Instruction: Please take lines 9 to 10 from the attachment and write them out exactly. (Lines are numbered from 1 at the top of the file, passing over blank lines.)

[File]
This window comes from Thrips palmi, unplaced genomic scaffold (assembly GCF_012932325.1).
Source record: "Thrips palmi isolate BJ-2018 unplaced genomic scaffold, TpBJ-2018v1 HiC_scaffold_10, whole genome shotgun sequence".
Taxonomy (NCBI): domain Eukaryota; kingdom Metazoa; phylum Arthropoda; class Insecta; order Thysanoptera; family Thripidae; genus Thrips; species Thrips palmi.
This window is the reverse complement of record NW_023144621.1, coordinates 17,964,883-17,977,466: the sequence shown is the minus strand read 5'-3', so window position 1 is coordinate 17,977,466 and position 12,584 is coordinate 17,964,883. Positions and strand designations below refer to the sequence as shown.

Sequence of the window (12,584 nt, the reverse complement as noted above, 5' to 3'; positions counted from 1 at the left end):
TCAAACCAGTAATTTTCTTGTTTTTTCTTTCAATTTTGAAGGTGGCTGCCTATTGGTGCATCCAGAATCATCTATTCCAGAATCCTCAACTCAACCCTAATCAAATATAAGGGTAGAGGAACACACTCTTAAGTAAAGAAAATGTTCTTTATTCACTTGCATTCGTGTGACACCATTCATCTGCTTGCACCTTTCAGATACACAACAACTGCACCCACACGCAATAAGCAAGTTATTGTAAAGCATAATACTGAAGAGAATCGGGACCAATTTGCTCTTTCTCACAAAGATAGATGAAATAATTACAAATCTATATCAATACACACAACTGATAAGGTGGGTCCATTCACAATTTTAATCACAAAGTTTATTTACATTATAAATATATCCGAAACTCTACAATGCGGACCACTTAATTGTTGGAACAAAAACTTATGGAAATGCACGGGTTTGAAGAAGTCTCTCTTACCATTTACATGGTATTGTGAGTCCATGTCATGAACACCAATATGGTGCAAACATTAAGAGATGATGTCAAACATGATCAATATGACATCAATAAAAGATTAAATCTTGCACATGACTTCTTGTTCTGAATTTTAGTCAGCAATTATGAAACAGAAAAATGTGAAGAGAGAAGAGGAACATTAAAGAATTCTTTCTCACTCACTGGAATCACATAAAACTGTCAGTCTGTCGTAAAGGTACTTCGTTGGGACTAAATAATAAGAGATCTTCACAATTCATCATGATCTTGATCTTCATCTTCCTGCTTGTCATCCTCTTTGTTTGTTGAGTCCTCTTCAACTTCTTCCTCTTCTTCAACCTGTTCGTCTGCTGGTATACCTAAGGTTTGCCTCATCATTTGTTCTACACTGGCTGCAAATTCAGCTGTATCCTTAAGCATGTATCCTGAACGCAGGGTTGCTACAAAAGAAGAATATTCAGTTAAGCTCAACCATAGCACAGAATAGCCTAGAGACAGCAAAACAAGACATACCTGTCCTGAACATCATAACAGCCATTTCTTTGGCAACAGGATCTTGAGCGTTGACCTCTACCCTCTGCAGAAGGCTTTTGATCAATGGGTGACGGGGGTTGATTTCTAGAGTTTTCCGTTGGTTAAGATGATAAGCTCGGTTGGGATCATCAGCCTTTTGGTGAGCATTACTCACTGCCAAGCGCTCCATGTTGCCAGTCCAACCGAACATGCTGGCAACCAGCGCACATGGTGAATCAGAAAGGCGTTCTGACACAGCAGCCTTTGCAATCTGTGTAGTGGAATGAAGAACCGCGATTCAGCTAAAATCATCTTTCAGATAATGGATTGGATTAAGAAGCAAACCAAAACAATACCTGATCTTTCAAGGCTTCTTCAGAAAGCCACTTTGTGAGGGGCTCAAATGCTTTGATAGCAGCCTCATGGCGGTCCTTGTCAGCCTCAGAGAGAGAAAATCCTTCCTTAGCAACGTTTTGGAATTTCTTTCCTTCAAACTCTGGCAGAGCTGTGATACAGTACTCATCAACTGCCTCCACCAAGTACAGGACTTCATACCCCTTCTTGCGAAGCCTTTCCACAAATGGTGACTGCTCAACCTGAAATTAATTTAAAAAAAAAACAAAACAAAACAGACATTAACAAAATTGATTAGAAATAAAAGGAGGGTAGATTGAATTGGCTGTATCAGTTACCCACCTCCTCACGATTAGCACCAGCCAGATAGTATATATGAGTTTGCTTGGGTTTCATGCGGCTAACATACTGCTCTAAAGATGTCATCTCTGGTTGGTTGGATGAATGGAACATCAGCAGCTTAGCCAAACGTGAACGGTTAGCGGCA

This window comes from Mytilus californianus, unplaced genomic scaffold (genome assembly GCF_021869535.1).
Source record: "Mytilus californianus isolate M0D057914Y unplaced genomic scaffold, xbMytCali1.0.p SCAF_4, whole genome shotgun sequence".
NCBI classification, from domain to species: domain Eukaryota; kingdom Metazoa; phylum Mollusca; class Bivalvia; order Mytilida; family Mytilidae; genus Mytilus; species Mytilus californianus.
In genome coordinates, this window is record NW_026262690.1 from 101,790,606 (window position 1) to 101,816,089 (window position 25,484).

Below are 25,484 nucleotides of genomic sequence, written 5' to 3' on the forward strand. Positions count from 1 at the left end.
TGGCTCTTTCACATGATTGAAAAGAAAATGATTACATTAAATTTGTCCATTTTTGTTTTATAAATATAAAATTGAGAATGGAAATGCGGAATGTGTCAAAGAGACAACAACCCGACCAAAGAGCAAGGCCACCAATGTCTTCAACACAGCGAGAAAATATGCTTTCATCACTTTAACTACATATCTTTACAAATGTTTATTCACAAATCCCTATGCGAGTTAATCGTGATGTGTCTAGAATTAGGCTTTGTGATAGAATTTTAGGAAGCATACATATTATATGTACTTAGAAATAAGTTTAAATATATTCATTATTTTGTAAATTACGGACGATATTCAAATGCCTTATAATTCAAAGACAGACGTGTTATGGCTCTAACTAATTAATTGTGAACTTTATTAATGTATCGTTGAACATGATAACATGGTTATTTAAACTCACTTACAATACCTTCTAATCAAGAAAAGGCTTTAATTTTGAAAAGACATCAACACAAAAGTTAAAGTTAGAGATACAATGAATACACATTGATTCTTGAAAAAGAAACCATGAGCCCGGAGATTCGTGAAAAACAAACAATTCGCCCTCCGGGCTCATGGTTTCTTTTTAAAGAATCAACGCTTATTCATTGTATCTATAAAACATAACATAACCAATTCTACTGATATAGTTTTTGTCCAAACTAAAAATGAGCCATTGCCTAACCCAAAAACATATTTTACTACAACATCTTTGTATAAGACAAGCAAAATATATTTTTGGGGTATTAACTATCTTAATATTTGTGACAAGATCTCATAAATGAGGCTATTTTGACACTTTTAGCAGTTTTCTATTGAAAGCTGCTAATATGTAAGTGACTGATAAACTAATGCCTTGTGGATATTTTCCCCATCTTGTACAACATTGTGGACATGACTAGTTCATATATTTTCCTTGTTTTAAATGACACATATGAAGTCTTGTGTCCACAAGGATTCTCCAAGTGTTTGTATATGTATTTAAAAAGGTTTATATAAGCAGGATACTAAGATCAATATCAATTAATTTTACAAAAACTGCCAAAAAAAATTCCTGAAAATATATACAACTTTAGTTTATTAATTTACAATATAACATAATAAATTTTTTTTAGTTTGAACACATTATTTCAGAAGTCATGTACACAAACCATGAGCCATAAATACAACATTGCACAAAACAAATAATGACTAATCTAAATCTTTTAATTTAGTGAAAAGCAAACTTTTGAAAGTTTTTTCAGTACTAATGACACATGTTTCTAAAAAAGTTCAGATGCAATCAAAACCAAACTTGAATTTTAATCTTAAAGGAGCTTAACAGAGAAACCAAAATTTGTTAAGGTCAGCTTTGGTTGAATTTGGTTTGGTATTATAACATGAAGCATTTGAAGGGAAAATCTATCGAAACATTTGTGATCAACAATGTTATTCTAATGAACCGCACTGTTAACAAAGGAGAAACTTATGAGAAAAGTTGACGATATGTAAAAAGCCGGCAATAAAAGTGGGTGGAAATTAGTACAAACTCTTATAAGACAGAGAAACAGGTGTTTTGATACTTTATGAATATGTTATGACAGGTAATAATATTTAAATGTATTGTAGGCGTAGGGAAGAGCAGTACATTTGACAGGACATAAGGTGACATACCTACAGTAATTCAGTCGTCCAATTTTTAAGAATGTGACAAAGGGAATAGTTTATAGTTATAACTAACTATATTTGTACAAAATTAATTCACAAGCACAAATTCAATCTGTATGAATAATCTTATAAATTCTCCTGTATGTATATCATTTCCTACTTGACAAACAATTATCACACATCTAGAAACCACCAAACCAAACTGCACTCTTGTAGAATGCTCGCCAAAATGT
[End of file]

NCBI classification, from domain to species: domain Eukaryota; kingdom Metazoa; phylum Mollusca; class Bivalvia; order Mytilida; family Mytilidae; genus Mytilus; species Mytilus californianus.
In genome coordinates, this window is record NW_026262690.1 from 101,790,606 (window position 1) to 101,816,089 (window position 25,484).